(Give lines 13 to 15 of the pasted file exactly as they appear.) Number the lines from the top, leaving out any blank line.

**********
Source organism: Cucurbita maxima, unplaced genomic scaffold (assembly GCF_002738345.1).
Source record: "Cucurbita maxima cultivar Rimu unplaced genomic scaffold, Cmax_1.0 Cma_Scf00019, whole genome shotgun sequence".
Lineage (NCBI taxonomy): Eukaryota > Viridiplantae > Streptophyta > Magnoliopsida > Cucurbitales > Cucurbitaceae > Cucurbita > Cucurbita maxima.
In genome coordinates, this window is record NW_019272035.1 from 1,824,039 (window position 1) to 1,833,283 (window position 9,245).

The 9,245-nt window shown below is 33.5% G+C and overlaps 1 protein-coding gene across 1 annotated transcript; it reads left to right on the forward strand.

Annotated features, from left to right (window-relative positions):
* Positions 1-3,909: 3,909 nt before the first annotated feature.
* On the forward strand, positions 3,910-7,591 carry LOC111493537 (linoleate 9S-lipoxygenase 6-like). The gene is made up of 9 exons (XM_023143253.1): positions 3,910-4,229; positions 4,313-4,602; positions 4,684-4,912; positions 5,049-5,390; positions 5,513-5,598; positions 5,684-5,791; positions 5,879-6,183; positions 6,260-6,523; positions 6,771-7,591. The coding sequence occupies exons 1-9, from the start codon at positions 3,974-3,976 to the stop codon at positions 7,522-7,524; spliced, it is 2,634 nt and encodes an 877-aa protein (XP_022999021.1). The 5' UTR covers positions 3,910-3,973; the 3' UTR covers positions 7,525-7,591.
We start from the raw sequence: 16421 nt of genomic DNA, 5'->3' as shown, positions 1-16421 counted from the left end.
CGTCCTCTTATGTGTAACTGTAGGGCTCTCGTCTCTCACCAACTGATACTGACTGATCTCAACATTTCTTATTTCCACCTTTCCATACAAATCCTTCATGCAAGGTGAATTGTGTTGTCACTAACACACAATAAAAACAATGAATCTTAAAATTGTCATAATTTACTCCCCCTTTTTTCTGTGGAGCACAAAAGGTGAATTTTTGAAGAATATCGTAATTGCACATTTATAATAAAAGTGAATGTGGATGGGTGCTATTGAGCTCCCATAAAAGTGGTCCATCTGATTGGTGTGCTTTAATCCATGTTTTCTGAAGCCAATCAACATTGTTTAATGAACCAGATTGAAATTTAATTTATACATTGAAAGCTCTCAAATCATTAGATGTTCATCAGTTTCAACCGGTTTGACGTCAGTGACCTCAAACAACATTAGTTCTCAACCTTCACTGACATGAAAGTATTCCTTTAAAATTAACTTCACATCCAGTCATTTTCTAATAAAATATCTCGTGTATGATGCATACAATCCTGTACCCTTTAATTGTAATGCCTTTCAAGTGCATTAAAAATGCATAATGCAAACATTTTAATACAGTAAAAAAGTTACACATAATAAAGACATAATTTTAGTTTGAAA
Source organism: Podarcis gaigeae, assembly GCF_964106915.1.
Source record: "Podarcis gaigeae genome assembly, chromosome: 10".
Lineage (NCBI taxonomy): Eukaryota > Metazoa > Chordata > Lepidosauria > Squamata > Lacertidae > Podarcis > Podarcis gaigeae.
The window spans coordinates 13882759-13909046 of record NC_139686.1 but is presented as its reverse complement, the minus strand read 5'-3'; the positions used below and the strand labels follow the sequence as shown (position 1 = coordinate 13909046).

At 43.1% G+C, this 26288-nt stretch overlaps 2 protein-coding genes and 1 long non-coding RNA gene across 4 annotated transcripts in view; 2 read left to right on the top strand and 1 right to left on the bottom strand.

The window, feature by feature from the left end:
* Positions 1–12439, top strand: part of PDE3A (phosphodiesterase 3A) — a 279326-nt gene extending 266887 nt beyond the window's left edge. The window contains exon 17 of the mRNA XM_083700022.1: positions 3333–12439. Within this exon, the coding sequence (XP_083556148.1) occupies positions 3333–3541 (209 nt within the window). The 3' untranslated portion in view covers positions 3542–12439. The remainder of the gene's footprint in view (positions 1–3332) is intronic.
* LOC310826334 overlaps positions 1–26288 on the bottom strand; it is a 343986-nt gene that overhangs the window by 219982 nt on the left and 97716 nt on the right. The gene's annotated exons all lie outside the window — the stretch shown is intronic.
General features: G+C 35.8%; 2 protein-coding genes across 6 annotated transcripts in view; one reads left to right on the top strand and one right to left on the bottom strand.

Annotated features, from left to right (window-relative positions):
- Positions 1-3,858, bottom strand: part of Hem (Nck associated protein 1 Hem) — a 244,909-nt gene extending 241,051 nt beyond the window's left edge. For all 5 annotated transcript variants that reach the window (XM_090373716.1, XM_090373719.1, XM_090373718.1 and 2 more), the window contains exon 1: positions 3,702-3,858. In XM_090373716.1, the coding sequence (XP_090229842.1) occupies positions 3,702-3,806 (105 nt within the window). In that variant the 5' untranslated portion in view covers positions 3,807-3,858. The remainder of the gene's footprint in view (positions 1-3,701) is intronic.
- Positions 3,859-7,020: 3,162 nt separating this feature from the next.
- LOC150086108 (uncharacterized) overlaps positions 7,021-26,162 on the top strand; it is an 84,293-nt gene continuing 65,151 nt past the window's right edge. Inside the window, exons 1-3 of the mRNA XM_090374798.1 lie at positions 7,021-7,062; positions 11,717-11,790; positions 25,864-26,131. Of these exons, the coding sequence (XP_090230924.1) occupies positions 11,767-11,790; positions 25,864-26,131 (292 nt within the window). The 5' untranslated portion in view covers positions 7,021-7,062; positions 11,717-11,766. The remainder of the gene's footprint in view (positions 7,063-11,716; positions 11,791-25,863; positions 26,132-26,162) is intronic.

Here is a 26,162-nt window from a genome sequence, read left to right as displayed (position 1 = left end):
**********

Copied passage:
Lineage (NCBI taxonomy): Eukaryota > Metazoa > Chordata > Lepidosauria > Squamata > Lacertidae > Podarcis > Podarcis gaigeae.
The window spans coordinates 13882759-13909046 of record NC_139686.1 but is presented as its reverse complement, the minus strand read 5'-3'; the positions used below and the strand labels follow the sequence as shown (position 1 = coordinate 13909046).

At 43.1% G+C, this 26288-nt stretch overlaps 2 protein-coding genes and 1 long non-coding RNA gene across 4 annotated transcripts in view; 2 read left to right on the top strand and 1 right to left on the bottom strand.